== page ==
Preparing for hurricane Ivan ;-)

Discussion in 'Other Off Topic Forum' started by maranelloman, Sep 14, 2004.

  1. maranelloman

    maranelloman Guest

    Any day now, you're going to turn on the TV and see a weather person
    pointing to some radar blob out in the Atlantic Ocean and making two basic
    meteorological points:

    (1) There is no need to panic.

    (2) We could all be killed.

    Yes, hurricane season is an exciting time to be in Florida. If you're new
    to the area, you're probably wondering what you need to do to prepare for
    the possibility that we'll get hit by "the big one." Based on our
    experiences, we recommend that you follow this simple three-step hurricane
    preparedness plan:

    STEP 1.

    Buy enough food and bottled water to last your family for at least three

    STEP 2.

    Put these supplies into your car.

    STEP 3.

    Drive to Nebraska and remain there until Halloween. Unfortunately,
    statistics show that most people will not follow this sensible plan. Most
    people will foolishly stay here in Florida. We'll start with one of the most
    important hurricane preparedness items:


    If you own a home, you must have hurricane insurance. Fortunately, this
    insurance is cheap and easy to get, as long as your home meets two basic

    (1) It is reasonably well-built, and

    (2) It is located in Nebraska.

    Unfortunately, if your home is located in Florida, or any other area that
    might actually be hit by a hurricane, most insurance companies would prefer
    not to sell you hurricane insurance, because then they might be required to
    pay YOU money, and that is certainly not why they got into the insurance
    business in the first place. So you'll have to scrounge around for an
    insurance company, which will charge you an annual premium roughly equal to
    the replacement value of your house. At any moment, this company can drop
    you like used dental floss. Since Hurricane Georges, I have had an estimated
    27 different home-insurance companies. This week, I'm covered by the Bob and
    Big Stan Insurance Company, under a policy which states that, in addition to
    my premium, Bob and Big Stan are entitled, on demand, to my kidneys.


    Your house should have hurricane shutters on all the windows, all the doors,
    and -- if it's a major hurricane -- all the toilets. There are several types
    of shutters, with advantages and disadvantages:

    Plywood shutters: The advantage is that, because you make them yourself,
    they're cheap. The disadvantage is that, because you make them yourself,
    they will fall off.

    Sheet-metal shutters: The advantage is that these work well, once you get
    them all up. The disadvantage is that once you get them all up, your hands
    will be useless bleeding stumps, and it will be December.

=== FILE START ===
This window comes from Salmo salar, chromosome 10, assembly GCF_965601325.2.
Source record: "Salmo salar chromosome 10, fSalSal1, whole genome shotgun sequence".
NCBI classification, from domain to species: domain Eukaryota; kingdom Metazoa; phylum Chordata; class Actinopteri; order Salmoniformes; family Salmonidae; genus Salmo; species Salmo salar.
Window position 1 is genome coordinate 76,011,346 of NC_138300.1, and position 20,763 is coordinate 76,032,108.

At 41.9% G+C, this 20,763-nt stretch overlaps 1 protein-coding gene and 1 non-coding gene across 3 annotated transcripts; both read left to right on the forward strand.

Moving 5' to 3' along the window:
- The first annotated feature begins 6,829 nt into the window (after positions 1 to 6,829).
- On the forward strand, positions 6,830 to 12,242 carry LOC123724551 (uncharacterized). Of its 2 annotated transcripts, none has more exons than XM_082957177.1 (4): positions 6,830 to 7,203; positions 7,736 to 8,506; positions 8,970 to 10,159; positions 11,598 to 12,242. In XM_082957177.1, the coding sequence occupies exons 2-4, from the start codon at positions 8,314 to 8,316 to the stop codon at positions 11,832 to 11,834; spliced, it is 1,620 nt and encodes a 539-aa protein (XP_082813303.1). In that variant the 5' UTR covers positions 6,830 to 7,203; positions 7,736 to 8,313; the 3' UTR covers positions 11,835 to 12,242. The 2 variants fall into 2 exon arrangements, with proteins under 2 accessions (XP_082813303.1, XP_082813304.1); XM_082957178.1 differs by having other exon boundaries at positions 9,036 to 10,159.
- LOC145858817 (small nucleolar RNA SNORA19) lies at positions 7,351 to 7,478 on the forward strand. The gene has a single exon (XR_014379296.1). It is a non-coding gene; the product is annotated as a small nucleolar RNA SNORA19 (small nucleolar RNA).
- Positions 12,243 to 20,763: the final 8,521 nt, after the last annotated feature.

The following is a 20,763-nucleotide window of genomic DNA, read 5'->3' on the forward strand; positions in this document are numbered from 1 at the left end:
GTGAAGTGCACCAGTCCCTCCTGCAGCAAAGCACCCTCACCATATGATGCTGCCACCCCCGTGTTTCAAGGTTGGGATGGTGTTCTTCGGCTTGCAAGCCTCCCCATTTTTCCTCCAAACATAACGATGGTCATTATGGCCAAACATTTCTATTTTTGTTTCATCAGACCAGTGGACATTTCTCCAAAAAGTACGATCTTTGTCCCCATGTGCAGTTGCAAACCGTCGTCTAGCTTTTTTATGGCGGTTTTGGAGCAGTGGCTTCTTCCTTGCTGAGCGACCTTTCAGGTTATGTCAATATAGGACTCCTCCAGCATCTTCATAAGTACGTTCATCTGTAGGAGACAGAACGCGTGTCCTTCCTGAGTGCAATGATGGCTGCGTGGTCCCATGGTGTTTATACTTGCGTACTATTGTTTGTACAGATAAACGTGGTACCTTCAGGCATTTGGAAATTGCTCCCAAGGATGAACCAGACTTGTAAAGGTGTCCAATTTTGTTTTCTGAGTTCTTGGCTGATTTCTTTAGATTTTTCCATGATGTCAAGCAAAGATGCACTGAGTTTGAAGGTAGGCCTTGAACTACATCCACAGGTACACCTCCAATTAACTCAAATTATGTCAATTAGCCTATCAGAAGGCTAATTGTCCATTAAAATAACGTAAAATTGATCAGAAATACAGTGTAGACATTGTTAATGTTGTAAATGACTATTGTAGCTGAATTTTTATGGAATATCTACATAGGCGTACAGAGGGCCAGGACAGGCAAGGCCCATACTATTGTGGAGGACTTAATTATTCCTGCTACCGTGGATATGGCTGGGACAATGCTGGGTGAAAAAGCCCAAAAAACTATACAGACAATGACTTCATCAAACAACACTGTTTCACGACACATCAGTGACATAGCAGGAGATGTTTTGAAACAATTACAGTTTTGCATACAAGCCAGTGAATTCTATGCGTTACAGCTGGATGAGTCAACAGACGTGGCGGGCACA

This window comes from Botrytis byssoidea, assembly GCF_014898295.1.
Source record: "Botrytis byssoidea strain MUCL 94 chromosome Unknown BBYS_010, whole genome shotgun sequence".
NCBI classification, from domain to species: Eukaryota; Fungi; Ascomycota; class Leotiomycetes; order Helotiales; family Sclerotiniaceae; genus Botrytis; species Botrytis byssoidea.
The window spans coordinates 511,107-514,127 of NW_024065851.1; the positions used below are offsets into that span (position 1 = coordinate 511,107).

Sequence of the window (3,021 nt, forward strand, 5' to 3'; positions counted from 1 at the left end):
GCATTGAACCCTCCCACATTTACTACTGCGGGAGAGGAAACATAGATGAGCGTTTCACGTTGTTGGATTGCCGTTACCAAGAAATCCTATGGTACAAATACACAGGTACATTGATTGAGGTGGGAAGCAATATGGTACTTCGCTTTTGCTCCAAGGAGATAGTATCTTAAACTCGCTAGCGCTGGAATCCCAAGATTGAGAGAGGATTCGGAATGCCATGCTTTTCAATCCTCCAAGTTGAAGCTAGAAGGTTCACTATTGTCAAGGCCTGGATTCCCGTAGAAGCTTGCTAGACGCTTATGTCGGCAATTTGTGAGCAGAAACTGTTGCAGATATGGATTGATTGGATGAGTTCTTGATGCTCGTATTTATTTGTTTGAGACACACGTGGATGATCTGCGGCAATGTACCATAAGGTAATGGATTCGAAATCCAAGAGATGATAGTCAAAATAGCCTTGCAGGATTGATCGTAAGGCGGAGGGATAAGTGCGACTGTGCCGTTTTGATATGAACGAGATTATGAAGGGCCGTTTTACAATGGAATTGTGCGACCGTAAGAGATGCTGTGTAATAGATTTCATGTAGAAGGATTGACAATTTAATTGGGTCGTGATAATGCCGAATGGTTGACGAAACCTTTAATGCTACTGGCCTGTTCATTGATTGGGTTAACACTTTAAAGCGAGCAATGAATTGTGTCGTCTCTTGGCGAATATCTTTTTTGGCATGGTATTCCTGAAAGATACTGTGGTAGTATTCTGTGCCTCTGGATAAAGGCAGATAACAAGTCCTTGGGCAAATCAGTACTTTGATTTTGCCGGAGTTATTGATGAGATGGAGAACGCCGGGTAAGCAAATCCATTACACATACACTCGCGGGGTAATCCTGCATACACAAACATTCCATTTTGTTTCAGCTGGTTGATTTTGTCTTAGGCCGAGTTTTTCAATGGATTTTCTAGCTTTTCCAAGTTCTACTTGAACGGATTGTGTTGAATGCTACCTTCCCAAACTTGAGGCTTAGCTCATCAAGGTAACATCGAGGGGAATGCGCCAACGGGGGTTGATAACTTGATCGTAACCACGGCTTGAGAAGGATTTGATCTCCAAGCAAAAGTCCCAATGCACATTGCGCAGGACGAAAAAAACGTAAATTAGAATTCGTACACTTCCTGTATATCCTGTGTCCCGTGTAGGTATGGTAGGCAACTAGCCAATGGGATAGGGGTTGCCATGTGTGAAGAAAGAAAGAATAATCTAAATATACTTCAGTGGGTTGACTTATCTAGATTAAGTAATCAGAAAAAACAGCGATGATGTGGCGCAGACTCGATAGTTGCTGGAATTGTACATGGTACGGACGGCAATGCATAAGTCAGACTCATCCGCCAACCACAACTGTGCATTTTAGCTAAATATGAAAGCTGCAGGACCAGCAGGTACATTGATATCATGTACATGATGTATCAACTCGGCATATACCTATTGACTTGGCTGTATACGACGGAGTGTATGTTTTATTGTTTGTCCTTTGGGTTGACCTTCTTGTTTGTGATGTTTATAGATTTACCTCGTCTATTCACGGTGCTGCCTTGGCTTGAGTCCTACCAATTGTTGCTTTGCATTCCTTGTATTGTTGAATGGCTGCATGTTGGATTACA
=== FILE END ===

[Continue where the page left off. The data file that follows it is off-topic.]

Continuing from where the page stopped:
Roll-down shutters: The advantages are that they're very easy to use, and
    will definitely protect your house. The disadvantage is that you will have
    to sell your house to pay for them.

    Hurricane-proof windows: These are the newest wrinkle in hurricane
    protection: They look like ordinary windows, but they can withstand
    hurricane winds! You can be sure of this, because the salesman says so. He
    lives in Nebraska.

    Hurricane Proofing Your Property:

    As the hurricane approaches, check your yard for movable objects like
    barbecue grills, planters, patio furniture, visiting relatives, etc.. You
    should, as a precaution, throw these items into your swimming pool (if you
    don't have a swimming pool, you should have one built immediately).
    Otherwise, the hurricane winds will turn these objects into deadly missiles.


    If you live in a low-lying area, you should have an evacuation route planned
    out. (To determine whether you live in a low-lying area, look at your
    driver's license; if it says "Florida," you live in a low-lying area).

    The purpose of having an evacuation route is to avoid being trapped in your
    home when a major storm hits. Instead, you will be trapped in a gigantic
    traffic jam several miles from your home, along with two hundred thousand
    other evacuees. So, as a bonus, you will not be lonely.


    If you don't evacuate, you will need a mess of supplies. Do not buy them
    now! Florida tradition requires that you wait until the last possible
    minute, then go to the supermarket and get into vicious fights with
    strangers over who gets the last can of SPAM.

    In addition to food and water, you will need the following supplies:
    *23 flashlights At least $167 worth of batteries that turn out, when the
    power goes off, to be the wrong size for the flashlights.
    *Bleach. (No, I don't know what the bleach is for. NOBODY knows what the
    bleach is for, but it's traditional, so GET some!) A 55-gallon drum of
    underarm deodorant.
    *A big knife that you can strap to your leg. (This will be useless in a
    hurricane, but it looks cool.)
    *A large quantity of raw chicken, to placate the alligators. (Ask anybody
    who went through Camille; after the hurricane, there WILL be irate
    *$35,000 in cash or diamonds so that, after the hurricane passes, you can
    buy a generator from a man with no discernible teeth.

    Of course these are just basic precautions. As the hurricane draws near, it
    is vitally important that you keep abreast of the situation by turning on
    your television and watching TV reporters in rain slickers stand right next
    to the ocean and tell you over and over how vitally important it is for
    everybody to stay away from the ocean.

    Good luck, and remember:
    It's great living in Paradise!!!by Dave Barry originally published in the Miami Herald
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